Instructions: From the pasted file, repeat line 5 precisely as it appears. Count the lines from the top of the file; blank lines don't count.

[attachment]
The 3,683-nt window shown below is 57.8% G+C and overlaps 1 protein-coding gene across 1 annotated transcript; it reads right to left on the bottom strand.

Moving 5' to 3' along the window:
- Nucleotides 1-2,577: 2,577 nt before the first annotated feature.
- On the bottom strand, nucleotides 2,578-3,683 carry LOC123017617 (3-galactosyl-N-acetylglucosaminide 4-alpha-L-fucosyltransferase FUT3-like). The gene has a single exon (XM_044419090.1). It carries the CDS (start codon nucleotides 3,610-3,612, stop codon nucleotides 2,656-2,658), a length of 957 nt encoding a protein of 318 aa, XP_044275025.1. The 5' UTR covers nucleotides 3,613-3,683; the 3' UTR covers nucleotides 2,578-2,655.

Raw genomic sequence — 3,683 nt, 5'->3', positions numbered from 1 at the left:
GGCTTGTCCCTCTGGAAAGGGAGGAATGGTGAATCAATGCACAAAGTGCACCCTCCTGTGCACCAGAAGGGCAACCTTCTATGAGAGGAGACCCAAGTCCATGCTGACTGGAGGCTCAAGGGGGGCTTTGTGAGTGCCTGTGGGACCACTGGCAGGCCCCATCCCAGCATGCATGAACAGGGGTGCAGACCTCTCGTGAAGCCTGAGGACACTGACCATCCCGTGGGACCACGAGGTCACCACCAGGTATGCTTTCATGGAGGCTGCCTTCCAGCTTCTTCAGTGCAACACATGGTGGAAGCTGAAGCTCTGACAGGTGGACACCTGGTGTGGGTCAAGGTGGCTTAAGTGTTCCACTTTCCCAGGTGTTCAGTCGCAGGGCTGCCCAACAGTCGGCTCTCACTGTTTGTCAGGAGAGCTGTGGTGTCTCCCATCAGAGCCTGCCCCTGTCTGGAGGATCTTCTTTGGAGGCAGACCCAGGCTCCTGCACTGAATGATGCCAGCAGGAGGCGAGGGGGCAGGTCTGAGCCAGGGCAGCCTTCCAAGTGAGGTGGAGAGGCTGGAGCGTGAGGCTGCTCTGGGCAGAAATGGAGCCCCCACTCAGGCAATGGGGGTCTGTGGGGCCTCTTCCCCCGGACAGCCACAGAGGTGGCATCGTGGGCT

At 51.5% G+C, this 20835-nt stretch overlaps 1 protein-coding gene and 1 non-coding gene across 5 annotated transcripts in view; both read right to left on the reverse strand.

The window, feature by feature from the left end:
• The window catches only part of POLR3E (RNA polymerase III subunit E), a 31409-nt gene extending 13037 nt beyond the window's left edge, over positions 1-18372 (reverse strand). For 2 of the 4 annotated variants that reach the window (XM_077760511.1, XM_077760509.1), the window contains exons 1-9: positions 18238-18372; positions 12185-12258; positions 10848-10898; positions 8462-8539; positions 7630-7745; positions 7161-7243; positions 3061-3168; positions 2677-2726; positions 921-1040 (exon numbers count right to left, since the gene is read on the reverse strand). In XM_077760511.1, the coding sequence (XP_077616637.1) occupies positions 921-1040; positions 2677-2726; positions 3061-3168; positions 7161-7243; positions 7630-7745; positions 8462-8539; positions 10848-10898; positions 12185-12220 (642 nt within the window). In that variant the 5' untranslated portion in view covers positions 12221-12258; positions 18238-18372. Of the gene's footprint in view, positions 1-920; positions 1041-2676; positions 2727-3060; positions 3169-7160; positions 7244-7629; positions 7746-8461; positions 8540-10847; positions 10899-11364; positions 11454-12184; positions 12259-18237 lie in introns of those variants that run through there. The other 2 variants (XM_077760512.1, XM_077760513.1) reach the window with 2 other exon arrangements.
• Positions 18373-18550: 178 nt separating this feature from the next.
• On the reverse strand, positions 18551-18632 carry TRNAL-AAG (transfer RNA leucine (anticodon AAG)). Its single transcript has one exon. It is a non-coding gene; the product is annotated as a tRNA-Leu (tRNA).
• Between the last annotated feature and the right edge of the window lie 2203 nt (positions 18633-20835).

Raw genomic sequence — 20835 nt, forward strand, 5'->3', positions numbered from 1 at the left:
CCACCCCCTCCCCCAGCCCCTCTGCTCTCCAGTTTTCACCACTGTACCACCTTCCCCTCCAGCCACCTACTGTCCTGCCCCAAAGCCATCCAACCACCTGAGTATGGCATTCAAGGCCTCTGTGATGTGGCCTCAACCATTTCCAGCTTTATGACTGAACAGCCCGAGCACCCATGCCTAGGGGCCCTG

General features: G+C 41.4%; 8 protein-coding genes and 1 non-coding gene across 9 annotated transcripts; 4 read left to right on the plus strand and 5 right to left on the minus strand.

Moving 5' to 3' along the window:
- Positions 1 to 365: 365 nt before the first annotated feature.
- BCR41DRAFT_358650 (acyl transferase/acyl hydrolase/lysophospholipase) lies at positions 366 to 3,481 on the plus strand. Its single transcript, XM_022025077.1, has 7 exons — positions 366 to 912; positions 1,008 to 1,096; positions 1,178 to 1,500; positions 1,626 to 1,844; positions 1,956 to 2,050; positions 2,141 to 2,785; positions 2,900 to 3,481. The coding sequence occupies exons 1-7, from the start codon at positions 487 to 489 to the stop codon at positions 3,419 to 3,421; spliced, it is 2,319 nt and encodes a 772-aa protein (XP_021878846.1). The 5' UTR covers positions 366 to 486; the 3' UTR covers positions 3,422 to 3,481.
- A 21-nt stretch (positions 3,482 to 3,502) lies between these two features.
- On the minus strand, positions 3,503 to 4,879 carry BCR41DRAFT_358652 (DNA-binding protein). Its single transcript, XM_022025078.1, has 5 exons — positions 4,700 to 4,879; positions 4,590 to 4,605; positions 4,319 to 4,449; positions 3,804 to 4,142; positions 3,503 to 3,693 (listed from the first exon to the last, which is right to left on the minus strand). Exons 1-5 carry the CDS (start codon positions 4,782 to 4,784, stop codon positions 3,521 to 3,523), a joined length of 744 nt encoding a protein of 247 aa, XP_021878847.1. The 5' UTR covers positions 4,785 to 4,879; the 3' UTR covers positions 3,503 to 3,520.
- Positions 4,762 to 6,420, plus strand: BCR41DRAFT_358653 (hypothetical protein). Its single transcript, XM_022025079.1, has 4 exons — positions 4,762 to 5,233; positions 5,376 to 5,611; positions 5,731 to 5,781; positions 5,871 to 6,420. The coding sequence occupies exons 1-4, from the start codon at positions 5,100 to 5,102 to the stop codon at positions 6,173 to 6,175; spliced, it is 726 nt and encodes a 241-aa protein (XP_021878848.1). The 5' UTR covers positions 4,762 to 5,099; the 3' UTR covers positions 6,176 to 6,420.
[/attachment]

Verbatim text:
Raw genomic sequence — 3,683 nt, 5'->3', positions numbered from 1 at the left: